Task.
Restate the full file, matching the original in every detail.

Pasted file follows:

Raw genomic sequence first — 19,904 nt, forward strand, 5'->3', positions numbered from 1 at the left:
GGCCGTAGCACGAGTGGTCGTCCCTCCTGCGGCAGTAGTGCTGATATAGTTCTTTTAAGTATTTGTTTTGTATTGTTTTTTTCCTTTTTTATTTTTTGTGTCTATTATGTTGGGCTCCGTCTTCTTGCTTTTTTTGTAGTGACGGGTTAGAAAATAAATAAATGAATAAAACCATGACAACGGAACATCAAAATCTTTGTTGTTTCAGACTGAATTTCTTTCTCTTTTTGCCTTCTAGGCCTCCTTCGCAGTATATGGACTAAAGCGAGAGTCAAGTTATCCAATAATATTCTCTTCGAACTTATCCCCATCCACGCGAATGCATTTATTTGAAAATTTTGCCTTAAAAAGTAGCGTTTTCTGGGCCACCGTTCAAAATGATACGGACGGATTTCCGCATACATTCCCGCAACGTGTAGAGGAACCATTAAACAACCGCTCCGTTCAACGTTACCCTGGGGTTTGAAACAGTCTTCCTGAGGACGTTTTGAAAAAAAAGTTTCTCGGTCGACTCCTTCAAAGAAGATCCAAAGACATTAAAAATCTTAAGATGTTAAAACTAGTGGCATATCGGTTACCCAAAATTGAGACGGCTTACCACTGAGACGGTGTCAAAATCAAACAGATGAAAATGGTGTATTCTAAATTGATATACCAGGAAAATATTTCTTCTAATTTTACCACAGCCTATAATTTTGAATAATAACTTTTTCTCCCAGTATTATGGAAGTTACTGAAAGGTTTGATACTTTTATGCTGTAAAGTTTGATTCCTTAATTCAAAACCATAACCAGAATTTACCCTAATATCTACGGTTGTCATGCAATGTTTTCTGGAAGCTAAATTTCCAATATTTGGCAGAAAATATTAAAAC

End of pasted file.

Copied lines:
Raw genomic sequence first — 19,904 nt, forward strand, 5'->3', positions numbered from 1 at the left:
GGCCGTAGCACGAGTGGTCGTCCCTCCTGCGGCAGTAGTGCTGATATAGTTCTTTTAAGTATTTGTTTTGTATTGTTTTTTTCCTTTTTTATTTTTTGTGTCTATTATGTTGGGCTCCGTCTTCTTGCTTTTTTTGTAGTGACGGGTTAGAAAATAAATAAATGAATAAAACCATGACAACGGAACATCAAAATCTTTGTTGTTTCAGACTGAATTTCTTTCTCTTTTTGCCTTCTAGGCCTCCTTCGCAGTATATGGACTAAAGCGAGAGTCAAGTTATCCAATAATATTCTCTTCGAACTTATCCCCATCCACGCGAATGCATTTATTTGAAAATTTTGCCTTAAAAAGTAGCGTTTTCTGGGCCACCGTTCAAAATGATACGGACGGATTTCCGCATACATTCCCGCAACGTGTAGAGGAACCATTAAACAACCGCTCCGTTCAACGTTACCCTGGGGTTTGAAACAGTCTTCCTGAGGACGTTTTGAAAAAAAAGTTTCTCGGTCGACTCCTTCAAAGAAGATCCAAAGACATTAAAAATCTTAAGATGTTAAAACTAGTGGCATATCGGTTACCCAAAATTGAGACGGCTTACCACTGAGACGGTGTCAAAATCAAACAGATGAAAATGGTGTATTCTAAATTGATATACCAGGAAAATATTTCTTCTAATTTTACCACAGCCTATAATTTTGAATAATAACTTTTTCTCCCAGTATTATGGAAGTTACTGAAAGGTTTGATACTTTTATGCTGTAAAGTTTGATTCCTTAATTCAAAACCATAACCAGAATTTACCCTAATATCTACGGTTGTCATGCAATGTTTTCTGGAAGCTAAATTTCCAATATTTGGCAGAAAATATTAAAAC